Sports stars are making a heated rush for it, cresting on the money wave, and finding sanctuary in Mammon’s big breasted glory. And that wave is coming, oddly enough, from a desert country, alien to such matters till recent decades, when oil came with blessings and political power.
After colonising international golf with a throat crushing ruthlessness, the Kingdom of Saudi Arabia is moving to consume another field with voracious interest: football. And to be fair to the recruiters, some of the most morally flabby, flexible and flatulent recruits are to be found among these overly paid bipeds of the European leagues. They may be beautiful to look at, admirable in kicking a spherical object, but they exhibit an ethical awareness less developed than that of a house budgie.
An initial target had to be found. Find the one least aware, most vain, and most likely to succumb to the next frontier of money paved opportunity. As it so happened, there was one that fitted the bill with almost harmonic ease. The Portuguese star, Cristiano Ronaldo, who seemed to have lost some of his shine, was nigh perfect. Following in the footsteps of previous figures keen to make a killing in a league in the twilight of their career, Saudi Arabia stretched out a cash-filled hand. Never the most morally, philosophically mature of types, Ronaldo was bound to grab it. These would be easy pickings for minimum effort.
In January this year, Amnesty International expressed their concern at the signing of the Portuguese national by Al-Nassr. The decision, according to Dana Ahmed, Amnesty International’s Middle East researcher, fitted “into a wider pattern of sportswashing in Saudi Arabia.” It was also “highly likely that the Saudi authorities will promote Ronaldo’s presence in the country as a means of distracting from the country’s appalling human rights record.”
Highly likely are the key words here. As Simon Chadwick, an expert on the geopolitical economy of sport at SKEMA Business School in Paris puts it, “Saudi Arabia is Qatar on steroids.” The Kingdom “sees itself as being at the centre of a new world order that is kind of a connecting note in this huge network between Europe, Africa, and Asia.”
Sporting measures are not merely seen as efforts at mass distraction on the international stage; they are also seen as an effort to keep the youth of the country busy. Sebastian Castelier, writing in Haaretz, suggests that sports is being placed in the service of the state to prevent any potential rejection of a “monarchy which rules with complete and unchallenged authority”.
Haunting such figures as the Crown Prince Mohammed bin Salman is the prospect of another Arab Spring. In Chadwick’s assessment, sport acts as a tool to leverage the “risks of potential political dissent or upheaval by offering the youth the fashion-music-entertainment-tourism lifestyle that comes with sports.”
Instead of dismissing Ronaldo’s sense of principle, which can only be seen as shallow at best, Ahmed sensed an implausible opportunity: he could eschew “offering uncritical praise of Saudi Arabia” and “use his considerable public platform to draw attention to human rights issues in the country.”
No indication of such a position was given in Ronaldo’s January 3 press conference. Journalists duly witnessed an exercise of preening and self-praise. “I had many opportunities … Many clubs tried to sign me but I gave my word to this club to develop not only the football but other parts of this amazing country.” He wished to “give a different vision of this club and country. This is why I took this opportunity.” Human rights can, it would seem, sod it, especially for an annual fee of $200 million, with an additional $200 million for aiding Riyadh promote a joint bid for the 2030 FIFA World Cup.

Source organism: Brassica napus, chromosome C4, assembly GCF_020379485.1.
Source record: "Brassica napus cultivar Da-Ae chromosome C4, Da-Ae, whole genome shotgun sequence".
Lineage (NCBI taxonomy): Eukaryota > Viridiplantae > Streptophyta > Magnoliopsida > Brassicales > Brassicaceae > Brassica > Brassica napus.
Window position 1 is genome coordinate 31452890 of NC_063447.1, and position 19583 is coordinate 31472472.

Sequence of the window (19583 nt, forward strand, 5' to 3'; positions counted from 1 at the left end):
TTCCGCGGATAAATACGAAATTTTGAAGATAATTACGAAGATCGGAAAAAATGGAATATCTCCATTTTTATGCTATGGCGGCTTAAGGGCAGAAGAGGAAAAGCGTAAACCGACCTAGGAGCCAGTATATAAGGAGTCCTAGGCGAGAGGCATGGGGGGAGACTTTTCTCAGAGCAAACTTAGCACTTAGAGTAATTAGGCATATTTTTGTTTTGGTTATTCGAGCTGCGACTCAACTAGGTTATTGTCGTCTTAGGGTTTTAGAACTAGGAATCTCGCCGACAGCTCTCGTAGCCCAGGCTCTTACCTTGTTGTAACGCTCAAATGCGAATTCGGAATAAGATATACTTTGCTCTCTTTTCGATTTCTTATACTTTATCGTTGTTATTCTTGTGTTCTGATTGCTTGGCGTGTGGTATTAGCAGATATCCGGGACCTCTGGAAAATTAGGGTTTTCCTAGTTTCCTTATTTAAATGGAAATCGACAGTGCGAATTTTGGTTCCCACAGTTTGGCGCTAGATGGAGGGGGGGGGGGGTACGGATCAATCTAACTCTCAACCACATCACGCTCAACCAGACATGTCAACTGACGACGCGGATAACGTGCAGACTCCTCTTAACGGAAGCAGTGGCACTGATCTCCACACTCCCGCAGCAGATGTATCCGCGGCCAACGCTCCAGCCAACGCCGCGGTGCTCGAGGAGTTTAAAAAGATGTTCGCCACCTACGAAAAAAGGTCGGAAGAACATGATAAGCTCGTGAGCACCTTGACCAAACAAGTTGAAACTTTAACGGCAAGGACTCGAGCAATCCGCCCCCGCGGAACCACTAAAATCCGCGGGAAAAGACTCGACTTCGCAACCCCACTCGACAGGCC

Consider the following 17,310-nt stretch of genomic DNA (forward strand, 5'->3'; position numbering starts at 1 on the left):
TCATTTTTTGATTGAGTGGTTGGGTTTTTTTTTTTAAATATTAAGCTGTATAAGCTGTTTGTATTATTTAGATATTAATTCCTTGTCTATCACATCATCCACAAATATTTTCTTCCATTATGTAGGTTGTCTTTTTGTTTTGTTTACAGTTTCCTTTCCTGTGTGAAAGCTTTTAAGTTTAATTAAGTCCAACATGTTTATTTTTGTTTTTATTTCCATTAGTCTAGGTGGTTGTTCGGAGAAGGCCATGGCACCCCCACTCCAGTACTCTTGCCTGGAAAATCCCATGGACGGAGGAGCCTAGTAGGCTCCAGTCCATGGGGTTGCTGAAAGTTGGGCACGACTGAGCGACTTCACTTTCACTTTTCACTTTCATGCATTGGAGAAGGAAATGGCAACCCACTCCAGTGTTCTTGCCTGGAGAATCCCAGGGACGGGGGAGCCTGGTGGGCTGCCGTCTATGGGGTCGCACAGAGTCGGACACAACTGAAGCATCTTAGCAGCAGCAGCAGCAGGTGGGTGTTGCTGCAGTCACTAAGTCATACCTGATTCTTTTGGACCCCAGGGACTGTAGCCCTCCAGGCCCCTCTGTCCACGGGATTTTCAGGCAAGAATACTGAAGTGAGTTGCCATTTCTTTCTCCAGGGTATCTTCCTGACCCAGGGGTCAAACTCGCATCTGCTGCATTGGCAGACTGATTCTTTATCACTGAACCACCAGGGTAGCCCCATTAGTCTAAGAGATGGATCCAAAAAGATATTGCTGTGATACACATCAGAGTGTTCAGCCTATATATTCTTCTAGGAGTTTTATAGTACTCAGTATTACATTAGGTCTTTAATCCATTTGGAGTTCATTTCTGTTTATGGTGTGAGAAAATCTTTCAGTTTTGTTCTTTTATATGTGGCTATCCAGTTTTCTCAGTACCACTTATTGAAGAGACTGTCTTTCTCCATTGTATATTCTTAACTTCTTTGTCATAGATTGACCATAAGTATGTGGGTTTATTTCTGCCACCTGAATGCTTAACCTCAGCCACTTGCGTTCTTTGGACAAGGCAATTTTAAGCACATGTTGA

A slew of stellar performers, hypnotised by the lucre, now find themselves on the blood speckled payroll of the House of Saud. Karim Benzema, N’Golo Kante, Kalidou Koulibaly, Edouard Mendy and Ruben Neves have all added their names to teams in the Saudi Pro League, all owned by Saudi Arabia’s Public Investment Fund.
The notable absentee in the list is the Argentinian master, Lionel Messi. Instead of joining the Al-Hilal club, he preferred a move to Inter Miami in the United States. “If it had been a matter of money, I’d have gone to Arabia or elsewhere.” He suggested, without elaborating on any details, that his final decision was not exclusively motivated by money. Not exactly profound, but hardly surprising.
It is incumbent on anyone looking at Saudi Arabia’s efforts to mention the obvious. But as is so often the case, the obvious tends to be avoided with a combination of ignorance, wilful blindness and deceit. The Kingdom arbitrarily detains, tortures and murders dissidents and journalists. It specialises in sham trials and takes delight in mass executions. It wages wars in the name of theocratic reassurance, claiming to have a monopoly interpreting the tenets of Islam. For all that, the genius of the regime is very much in keeping with the methods of all effective propagandists: preach about distractions long enough, be they about performances, trinkets, and hope, and an amnesiac slumber will follow.
Dr. Binoy Kampmark was a Commonwealth Scholar at Selwyn College, Cambridge. He currently lectures at RMIT University. Email: email@example.com